As I mentioned in part 1 of my review of Mandy Ingber’s “Yogalosophy 28 Days to the Ultimate Mind-Body Makeover”, not only is this book a complete workout guide, it also encourages a positive way of thinking and being.
In part 2 of my review, I’ll focus more on the philosophical perspectives of Ingber’s Yogalosophy. I feel that the mindfulness aspects are equally as important as the yoga and fitness aspects of your practice.
Set an intention
One of Mandy Ingber’s “yogalosophies” is “The way you begin something has great effect on the outcome.” Ingber says “One of the all-time great takeaways from yoga is the power of setting intention”, or as she puts it “Name it to claim it.”
Whether you are practicing yoga, or aiming to achieve other personal goals, setting your intention puts everything in positive motion. It’s like planting a seed. My intention for this post is to help people realize what a great book I’ve found in Mandy Ingber’s Yoglalosphy!
Although much of the book is about getting physically fit, it is much more than that. It is beneficial to mental and emotional fitness as well. The book is intended to encourage and inspire. Ingber has a talent for doing this. Her writing seems to come from the heart. She writes with sensitivity and with humor, which I find very engaging.
Mandy Ingber gets personal
Ingber shares a number of interesting stories and experiences. I hope she writes an autobiography someday. I for one would love to read it! She’s a great communicator and seems to intuitively know how to connect with people.
Declare your vision
Ingber gives instructions on how to create your own vision board where you can visualize your goals and desires. She says she finds vision boards as and important and effective tool in helping to reach goals. She believes having it right in front of you can allow your subconscious to absorb it all.
In the book Ingber stresses the importance of appreciating and being aware of the senses we take for granted, and being grateful for all we have. One of the activities in the book is to keep a daily gratitude list.
There’s a really great discussion on day 5 where Ingber explains how “Energy flows where the mind goes.” The section is titled “Think Your Way Thin”, however, this process of paying attention to your inner thoughts and working through the self-defeating ones can be applied to any aspect of your life where you feel stuck.
Keep it positive
Ingber suggests instead of simply blocking out negative, self-defeating thoughts, try to find a way to put a positive spin on them. It’s turning an obstacle into an opportunity.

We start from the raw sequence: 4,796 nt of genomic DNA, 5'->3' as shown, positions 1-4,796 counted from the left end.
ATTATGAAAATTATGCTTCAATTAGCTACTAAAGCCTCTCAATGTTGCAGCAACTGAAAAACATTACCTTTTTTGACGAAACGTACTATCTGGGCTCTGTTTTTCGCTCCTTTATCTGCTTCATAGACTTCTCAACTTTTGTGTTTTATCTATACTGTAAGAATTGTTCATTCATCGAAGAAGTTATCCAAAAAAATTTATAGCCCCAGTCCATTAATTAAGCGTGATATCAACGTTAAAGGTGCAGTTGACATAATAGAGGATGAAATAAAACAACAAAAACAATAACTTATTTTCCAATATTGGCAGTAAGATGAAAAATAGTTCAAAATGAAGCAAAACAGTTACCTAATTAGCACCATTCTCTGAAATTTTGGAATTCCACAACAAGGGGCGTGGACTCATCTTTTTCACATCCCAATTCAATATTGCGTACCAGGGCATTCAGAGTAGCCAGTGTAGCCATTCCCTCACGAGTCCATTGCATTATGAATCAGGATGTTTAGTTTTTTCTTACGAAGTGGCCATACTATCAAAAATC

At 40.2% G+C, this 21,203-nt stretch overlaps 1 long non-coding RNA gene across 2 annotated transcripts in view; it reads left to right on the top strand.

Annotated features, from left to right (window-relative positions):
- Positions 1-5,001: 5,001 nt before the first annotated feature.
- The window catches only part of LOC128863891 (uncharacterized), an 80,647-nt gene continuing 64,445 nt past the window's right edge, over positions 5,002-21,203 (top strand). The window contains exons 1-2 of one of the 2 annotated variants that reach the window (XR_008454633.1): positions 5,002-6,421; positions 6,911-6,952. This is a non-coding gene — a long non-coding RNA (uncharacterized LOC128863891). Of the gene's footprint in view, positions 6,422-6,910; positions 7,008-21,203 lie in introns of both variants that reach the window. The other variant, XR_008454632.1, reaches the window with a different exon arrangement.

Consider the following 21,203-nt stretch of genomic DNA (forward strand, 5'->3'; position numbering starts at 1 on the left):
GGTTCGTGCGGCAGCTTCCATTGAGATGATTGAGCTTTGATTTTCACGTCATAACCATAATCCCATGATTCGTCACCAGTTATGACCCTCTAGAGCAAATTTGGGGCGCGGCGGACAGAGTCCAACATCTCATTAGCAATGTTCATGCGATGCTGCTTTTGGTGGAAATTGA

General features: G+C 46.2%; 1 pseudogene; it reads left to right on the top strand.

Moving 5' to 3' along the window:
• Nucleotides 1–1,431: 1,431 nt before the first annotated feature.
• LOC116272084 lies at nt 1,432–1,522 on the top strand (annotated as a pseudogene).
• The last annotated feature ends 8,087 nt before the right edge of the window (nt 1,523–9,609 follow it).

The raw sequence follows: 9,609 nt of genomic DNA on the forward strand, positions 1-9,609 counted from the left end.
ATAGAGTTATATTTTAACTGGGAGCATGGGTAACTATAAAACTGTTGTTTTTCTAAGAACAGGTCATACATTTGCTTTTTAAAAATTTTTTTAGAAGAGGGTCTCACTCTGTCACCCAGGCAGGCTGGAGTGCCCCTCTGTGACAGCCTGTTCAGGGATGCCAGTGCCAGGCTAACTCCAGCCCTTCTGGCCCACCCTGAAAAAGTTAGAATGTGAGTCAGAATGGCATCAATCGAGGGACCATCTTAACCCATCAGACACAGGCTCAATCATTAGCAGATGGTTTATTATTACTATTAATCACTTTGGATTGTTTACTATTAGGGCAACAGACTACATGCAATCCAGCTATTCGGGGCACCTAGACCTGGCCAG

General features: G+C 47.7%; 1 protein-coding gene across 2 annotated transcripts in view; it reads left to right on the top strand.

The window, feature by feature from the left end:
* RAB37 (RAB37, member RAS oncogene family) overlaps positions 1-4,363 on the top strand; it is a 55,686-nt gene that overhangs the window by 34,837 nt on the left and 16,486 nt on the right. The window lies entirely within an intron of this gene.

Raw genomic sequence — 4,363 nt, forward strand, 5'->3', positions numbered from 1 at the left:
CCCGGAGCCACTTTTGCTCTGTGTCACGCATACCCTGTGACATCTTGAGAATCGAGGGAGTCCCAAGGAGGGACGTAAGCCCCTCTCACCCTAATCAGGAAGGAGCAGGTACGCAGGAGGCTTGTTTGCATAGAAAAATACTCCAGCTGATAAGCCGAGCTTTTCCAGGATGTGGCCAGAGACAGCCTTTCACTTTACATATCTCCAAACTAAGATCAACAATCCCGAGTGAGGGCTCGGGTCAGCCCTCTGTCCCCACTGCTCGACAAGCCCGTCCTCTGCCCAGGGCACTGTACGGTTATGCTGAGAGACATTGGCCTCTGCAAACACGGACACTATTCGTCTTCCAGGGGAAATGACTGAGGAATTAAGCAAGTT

For me, a back injury made me think about my overall fitness which in turn reintroduced me to yoga. I realized yoga is something I need and want to do for the rest of my life. Something which was quite a negative setback for me turned into something that has improved my overall quality of life and has helped be to become stronger and more fit than I was before the injury. I intend to stay that way and I believe hatha yoga is the way.
Breathe in the air
There is a section in the book on breathing, which I found extremely helpful, especially since I often have the tendency to hold mine without realizing it. Breathing properly can effectively enhance your energy.
Ingber also talks about the alternative nostril breathing technique. My yoga expert mom Lee taught me the technique, which she learned from Richard Hittleman. There are many benefits to this technique including relaxing your nervous system, while at the same time boosting your positive energy. It’s useful in regulating your body temperature, and is also helpful in headache relief. In addition, alternate nostril breathing can be a great way to prepare for meditation.
Yummy, easy, healthy
I like how Ingber includes an easy recipe at the end of each day. This makes you more likely to give it a try. I also appreciate the fact that they are mostly plant based recipes, which I firmly believe is the cleanest, healthiest and most satisfying way to eat.
There’s an excellent section on self-nurturing. Ingber explains how important it is to remember to take care of yourself. This is especially important if you are the type to always put others first. It is honorable and important to look after others’ needs. But if you don’t take care of your own needs as well, you won’t be useful to yourself or anyone else.
Strike a pose
The Yogalosophy book has quite a few more poses than the DVD has. If you are unsure how to perform any of the poses, it might be a good idea to consult with an experienced yoga instructor in person. And of course, be sure to always check-in with your physician whenever embarking on any physical activity that is new for you.
Ingber also talks a lot about not trying to be so perfect all the time. This takes a lot of pressure off of your yoga practice, so you can approach it in a way that is more natural for you. Not trying to be so perfect also takes the pressure we put on ourselves throughout life in general.
She does not mean to imply that meeting goals does not require effort. But putting undue stress on yourself just isn’t worth it.
The student becomes the master
Ingber states that her goal is not to serve the tradition of yoga. Yogalosophy is more about finding ways that it can serve you and help you “become a master of your own journey.”
I highly recommend Mandy Ingber’s “Yogalosophy 28 Days to the Ultimate Mind-Body Makeover”.